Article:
Yosemite killer back in court as judge weighs evidence
FRESNO, Calif. (AP) – Prosecutors have rejected a request from convicted Yosemite murderer Cary Stayner to waive a hearing to determine if he can stand trial in the killings of three Yosemite tourists.
Stayner is scheduled to appear Monday in Mariposa Superior Court where prosecutors will outline evidence against him in the killings of Carole Sund, her daughter Juli and their friend, Silvina Pelosso.
The preliminary hearing comes instead of a grand jury indictment, letting a judge determine if there’s enough evidence to continue to trial.
Defense lawyer Marcia Morrissey said she repeatedly offered to waive the hearing, but prosecutors refused.
Mariposa District Attorney Christine Johnson wants the hearing to preserve testimony that can be introduced later if witnesses are unavailable during the trial, a spokesman said.
The hearing will be the first time witnesses have testified publicly since the three tourists disappeared in February 1999 from the Cedar Lodge, a motel just outside the park where Stayner lived and worked as a handyman.
Stayner, 39, is already serving a federal life sentence for murdering a woman who led children on nature walks in the park. He could face execution if convicted in state court of killing the tourists.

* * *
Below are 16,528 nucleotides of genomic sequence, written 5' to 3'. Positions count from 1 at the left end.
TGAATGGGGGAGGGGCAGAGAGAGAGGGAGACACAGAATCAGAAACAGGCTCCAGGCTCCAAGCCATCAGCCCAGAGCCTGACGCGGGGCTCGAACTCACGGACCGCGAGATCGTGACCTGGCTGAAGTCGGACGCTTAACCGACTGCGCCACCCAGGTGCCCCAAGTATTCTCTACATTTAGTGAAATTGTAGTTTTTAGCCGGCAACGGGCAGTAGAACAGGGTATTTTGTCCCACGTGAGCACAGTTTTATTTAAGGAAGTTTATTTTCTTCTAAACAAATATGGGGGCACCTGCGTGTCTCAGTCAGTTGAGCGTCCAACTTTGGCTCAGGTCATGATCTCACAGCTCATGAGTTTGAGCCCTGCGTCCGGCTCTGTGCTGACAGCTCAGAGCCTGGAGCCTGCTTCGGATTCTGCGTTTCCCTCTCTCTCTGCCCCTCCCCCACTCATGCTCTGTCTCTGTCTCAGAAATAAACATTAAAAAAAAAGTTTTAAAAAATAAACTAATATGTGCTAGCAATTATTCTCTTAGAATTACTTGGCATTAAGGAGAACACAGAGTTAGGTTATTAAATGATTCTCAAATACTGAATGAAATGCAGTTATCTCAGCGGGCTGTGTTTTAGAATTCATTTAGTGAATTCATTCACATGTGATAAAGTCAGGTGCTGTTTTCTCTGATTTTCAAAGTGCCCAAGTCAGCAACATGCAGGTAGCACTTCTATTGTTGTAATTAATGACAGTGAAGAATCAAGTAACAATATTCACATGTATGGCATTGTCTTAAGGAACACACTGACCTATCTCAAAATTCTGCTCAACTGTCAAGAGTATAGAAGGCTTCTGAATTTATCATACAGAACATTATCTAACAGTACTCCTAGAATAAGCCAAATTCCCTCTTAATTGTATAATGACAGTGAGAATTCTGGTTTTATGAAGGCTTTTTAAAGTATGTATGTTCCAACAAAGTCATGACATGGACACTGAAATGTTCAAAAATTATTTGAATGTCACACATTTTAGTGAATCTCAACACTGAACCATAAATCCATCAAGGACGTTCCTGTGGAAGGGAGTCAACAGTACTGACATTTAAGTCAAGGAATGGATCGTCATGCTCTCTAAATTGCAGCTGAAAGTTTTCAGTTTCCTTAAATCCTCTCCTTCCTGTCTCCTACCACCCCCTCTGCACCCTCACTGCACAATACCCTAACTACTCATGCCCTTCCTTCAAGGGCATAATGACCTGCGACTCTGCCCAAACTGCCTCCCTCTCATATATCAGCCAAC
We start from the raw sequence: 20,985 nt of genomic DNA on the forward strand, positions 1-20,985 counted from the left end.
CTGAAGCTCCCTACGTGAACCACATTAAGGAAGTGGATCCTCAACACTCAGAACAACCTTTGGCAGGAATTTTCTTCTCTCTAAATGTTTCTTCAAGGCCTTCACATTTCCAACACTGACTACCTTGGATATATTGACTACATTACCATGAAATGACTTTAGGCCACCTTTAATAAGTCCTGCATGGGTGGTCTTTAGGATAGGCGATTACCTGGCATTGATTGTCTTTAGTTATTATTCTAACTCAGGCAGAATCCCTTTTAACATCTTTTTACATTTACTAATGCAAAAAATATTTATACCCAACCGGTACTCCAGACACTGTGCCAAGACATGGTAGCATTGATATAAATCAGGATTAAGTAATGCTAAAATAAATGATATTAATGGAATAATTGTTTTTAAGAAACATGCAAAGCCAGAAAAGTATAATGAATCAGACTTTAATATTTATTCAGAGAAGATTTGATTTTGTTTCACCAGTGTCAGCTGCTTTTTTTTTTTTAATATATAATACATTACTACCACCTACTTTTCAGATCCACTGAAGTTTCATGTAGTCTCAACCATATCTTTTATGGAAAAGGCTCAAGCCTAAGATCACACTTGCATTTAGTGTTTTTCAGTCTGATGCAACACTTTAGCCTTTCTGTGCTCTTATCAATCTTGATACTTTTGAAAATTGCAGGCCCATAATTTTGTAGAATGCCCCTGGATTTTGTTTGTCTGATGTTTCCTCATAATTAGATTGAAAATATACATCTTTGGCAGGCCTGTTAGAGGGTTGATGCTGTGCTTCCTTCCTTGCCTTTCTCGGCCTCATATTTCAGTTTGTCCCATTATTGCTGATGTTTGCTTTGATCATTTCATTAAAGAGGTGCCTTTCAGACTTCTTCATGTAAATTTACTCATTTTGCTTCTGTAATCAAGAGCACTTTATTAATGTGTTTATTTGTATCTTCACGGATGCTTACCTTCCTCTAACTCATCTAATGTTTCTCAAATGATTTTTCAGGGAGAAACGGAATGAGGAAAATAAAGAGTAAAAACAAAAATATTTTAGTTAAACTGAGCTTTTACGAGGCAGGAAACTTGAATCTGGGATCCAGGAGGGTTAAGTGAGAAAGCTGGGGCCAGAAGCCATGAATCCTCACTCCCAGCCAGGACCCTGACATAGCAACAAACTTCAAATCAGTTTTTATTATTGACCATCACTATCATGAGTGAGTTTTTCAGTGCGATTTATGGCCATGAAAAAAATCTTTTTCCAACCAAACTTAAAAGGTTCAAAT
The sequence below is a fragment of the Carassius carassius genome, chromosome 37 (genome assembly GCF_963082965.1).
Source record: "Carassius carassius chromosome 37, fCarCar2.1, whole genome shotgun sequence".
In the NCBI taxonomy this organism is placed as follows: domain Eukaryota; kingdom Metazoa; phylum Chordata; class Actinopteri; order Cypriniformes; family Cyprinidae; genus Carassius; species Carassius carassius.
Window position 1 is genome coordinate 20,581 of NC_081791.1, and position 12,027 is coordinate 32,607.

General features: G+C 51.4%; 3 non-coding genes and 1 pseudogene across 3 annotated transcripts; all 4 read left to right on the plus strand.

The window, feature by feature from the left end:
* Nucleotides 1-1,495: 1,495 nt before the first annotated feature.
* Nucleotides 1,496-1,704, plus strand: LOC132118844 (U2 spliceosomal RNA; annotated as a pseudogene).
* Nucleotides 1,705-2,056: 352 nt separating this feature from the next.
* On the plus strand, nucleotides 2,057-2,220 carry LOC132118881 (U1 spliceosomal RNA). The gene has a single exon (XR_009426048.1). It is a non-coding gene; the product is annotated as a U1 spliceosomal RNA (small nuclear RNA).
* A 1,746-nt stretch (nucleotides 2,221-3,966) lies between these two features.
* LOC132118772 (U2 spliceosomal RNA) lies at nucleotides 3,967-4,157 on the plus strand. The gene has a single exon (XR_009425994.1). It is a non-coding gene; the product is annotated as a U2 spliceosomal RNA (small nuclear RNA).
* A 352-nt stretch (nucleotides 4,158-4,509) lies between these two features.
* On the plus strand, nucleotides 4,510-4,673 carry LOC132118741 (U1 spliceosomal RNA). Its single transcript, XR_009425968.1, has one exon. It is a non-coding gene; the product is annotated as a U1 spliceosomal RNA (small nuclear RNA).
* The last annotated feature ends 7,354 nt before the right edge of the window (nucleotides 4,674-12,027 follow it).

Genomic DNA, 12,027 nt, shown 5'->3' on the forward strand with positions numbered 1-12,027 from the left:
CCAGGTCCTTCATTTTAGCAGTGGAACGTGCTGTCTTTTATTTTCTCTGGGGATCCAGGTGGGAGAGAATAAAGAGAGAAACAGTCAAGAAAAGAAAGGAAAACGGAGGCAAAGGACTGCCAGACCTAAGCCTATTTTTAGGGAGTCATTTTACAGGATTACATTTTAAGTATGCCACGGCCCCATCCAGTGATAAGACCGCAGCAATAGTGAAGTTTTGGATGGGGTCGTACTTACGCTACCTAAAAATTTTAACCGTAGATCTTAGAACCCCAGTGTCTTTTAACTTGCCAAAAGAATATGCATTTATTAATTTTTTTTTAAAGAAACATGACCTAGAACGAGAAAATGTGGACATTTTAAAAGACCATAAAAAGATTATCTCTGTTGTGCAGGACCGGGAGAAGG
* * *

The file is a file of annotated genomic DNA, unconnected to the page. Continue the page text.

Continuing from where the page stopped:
Johnson will announce after the hearing if she will press for the death penalty.
Stayner confessed that he killed the three women after going into their room at the lodge to check a leaky faucet, according to court papers filed by investigators.
It took more than a month before the bodies of the three were found outside the park. The remains of Carole Sund, 42, and Pelosso, 16, were found in the trunk of their torched rental car on March 19. Stayner said he strangled them.
A week later, the body of Juli Sund was found near a reservoir. Stayner said he sexually assaulted her and then slit her throat.
As the killer remained on the loose, fear ran from the rugged Sierra Nevada to the Central Valley as local, state and federal authorities fanned out in a massive manhunt.
It wasn’t until the headless body of Joie Armstrong was found July 21, 1999 near her cabin in the park that Stayner became the main suspect.
Three days later, while being questioned by FBI agents, Stayner admitted killing all four women.
Morrissey declined to say why she offered to waive the preliminary hearing, but said introducing evidence at this stage will make it even harder to find an impartial jury later because potential jurors will have learned more about the case.
”It’s going to be difficult, if not impossible, to get a jury that hasn’t been tainted by all the publicity in Mariposa County,” she said.
The county, located in the foothills west of Yosemite, has a jury pool of about 13,000 residents.
In addition to seeking a change of venue, Morrissey said she’ll argue that Stayner’s confession is inadmissible.
Security has been beefed up for the proceedings at the 147-year-old Mariposa County Courthouse, the oldest active court in the state.
Court officials even tried to require criminal background checks for reporters until objections were raised that it violated constitutional protections of the press.
Stayner is being held in the nearby Mariposa Jail, where he is said to be a model prisoner.
”Mr. Stayner is behaving himself at the jail,” said Lt. Brian Muller of the sheriff’s office. ”Things are going wonderfully.”
On the Net:
Mariposa Sheriff Web site: http://www.sierratel.com/sheriff/
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